Stars in her eyes Stars in her eyes Stars in her eyes

Astronomer Emily Levesque’s new book
shares the wonder—and wackiness—of stargazing.

By Hannelore Sudermann | Photo by Dennis Wise | UW Magazine Online | August 4, 2020

When she was just an undergraduate, Emily Levesque discovered the three largest stars in the universe.  The MIT student was in the middle of an internship studying red supergiants, massive stars near the end of their lives, at Kitt Peak National Observatory in Arizona.

The 2004 summer project involved calculating measurements to help determine the size of stars. The result was that three of the stars she was measuring turned out to be enormous—25 times the size of the sun. “Completely by accident, we discovered the three largest stars,” she says.

Today, Levesque is an assistant professor of astronomy at the UW, where she explores how the largest stars evolve and die. She captures the excitement of discovery and the incredible tales of her own and other astronomers’ work in her new book “The Last Stargazers: The Enduring Story of Astronomy’s Vanishing Explorers.” She’s a superstar in her own right—winning the 2014 Annie Jump Cannon Prize, a 2017 Alfred B. Sloan Fellowship and the 2020 Newton Lacy Pierce Prize in Astronomy for outstanding achievement.

The current pandemic reinforces that we’re all part of the same planet. And stargazing is a planetary endeavor—one filled with wonder.

Emily Levesque

Her book is for anyone who wonders at the night sky or who is curious about what it’s like to be a scientist, says Levesque. As a child, she knew she would be a scientist. But, “I had no idea what my life would be like,” she says. “The Last Stargazers” brings astronomy down to earth, blending Levesque’s own frank and funny stories with a history of the pursuit and the accounts of friends and colleagues in the field.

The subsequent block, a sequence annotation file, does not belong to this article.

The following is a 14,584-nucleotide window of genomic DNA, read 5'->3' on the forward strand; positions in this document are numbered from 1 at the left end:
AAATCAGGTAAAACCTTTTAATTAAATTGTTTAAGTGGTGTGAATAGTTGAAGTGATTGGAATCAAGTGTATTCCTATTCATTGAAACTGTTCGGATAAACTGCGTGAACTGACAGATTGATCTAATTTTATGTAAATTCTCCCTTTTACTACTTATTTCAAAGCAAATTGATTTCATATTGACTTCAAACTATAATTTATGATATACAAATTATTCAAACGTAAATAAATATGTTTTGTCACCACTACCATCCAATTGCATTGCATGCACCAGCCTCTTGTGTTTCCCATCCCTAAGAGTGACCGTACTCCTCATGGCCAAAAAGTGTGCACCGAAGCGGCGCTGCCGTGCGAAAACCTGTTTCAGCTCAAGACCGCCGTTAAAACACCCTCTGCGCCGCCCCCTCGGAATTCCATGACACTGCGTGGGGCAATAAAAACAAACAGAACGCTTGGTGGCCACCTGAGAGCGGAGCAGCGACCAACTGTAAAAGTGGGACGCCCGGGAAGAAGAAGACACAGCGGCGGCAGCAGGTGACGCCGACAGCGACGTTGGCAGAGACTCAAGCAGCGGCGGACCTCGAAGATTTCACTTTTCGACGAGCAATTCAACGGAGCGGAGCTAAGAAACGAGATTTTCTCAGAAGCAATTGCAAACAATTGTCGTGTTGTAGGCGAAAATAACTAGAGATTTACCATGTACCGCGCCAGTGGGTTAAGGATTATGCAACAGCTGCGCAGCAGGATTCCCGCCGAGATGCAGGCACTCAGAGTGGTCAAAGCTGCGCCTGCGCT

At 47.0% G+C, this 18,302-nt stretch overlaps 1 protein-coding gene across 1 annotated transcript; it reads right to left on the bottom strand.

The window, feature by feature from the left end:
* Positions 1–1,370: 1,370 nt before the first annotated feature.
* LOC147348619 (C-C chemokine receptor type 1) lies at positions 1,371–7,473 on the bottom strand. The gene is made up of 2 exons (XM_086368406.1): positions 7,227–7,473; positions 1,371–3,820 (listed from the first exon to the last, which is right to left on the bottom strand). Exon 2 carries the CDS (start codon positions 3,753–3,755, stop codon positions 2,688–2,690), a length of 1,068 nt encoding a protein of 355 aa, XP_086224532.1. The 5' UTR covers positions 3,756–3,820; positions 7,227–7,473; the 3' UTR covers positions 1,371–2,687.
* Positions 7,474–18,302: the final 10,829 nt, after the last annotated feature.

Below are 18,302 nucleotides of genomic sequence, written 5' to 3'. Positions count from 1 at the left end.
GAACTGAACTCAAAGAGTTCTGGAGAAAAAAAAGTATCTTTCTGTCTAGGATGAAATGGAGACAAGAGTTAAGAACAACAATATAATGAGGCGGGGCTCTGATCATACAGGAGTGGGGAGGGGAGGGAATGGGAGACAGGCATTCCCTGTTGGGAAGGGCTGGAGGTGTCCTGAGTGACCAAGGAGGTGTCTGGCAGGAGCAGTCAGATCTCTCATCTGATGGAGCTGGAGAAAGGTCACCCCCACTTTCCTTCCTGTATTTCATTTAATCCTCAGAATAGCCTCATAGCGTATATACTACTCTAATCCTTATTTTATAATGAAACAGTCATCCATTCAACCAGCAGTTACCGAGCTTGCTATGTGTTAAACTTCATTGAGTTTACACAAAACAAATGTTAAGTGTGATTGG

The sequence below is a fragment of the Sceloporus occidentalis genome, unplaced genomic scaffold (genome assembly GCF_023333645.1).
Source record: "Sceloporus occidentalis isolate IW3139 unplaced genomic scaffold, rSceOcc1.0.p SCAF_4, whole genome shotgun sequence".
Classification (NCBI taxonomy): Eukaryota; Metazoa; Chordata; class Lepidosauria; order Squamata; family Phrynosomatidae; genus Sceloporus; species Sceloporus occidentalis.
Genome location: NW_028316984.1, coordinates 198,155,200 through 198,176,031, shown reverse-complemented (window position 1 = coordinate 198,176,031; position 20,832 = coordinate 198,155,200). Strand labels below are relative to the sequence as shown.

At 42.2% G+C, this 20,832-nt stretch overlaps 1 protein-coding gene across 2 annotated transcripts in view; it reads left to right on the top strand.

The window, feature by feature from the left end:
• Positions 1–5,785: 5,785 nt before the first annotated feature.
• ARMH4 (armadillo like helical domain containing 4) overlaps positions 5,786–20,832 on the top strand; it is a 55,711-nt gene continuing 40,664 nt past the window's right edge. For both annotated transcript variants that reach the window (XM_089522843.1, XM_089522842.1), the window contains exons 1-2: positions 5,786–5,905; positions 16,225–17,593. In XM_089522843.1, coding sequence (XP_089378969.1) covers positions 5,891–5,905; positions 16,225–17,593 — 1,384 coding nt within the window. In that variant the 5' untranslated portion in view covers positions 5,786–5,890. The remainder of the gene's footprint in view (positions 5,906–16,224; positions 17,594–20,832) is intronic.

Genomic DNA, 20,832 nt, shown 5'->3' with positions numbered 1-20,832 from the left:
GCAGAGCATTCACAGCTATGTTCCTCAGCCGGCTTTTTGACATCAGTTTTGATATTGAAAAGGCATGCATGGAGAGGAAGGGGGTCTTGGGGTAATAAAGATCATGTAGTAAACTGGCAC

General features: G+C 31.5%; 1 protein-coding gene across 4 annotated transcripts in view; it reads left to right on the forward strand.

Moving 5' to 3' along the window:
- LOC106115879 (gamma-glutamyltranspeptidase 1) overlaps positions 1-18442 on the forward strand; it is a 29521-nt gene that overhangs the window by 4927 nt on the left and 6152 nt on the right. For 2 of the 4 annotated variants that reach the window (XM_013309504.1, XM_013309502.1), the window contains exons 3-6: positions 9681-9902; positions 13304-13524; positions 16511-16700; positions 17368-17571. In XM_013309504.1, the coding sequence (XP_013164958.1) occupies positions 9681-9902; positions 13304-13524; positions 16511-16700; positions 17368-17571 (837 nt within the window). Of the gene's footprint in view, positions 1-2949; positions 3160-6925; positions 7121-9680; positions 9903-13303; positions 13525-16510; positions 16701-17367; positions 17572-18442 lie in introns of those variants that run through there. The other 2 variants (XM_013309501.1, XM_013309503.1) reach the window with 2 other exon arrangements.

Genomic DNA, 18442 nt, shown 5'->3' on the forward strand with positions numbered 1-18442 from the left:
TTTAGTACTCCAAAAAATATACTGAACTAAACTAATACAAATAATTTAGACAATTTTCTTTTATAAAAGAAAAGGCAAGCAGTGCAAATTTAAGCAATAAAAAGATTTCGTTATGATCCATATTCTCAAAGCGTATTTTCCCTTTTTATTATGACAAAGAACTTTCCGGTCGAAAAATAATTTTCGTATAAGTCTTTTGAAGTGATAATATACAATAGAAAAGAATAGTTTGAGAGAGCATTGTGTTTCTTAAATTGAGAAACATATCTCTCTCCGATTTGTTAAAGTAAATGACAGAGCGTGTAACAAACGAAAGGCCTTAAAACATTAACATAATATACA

Astronomy is wondrous and wonderful, but not always lofty and aspirational, Levesque notes. There are plenty “wacky tales of adventure that we astronomers trade with one another at conferences,” she says. Of the 7.5 billion people in the world, only about 50,000 are astronomers. They travel to the far corners of the planet to do their work. They climb mountains and cross deserts, operate massive, multimillion-dollar telescopes, and dodge errant bears and tarantulas. Levesque offers glimpses of the excitement behind the scenes.

This is a great time for such a book. “The current pandemic reinforces that we’re all part of the same planet,” says Levesque. “And stargazing is a planetary endeavor—one filled with wonder. Humans have been doing it across time, across the globe.”

The Last Stargazers,” published by Sourcebooks, was released on Aug. 4.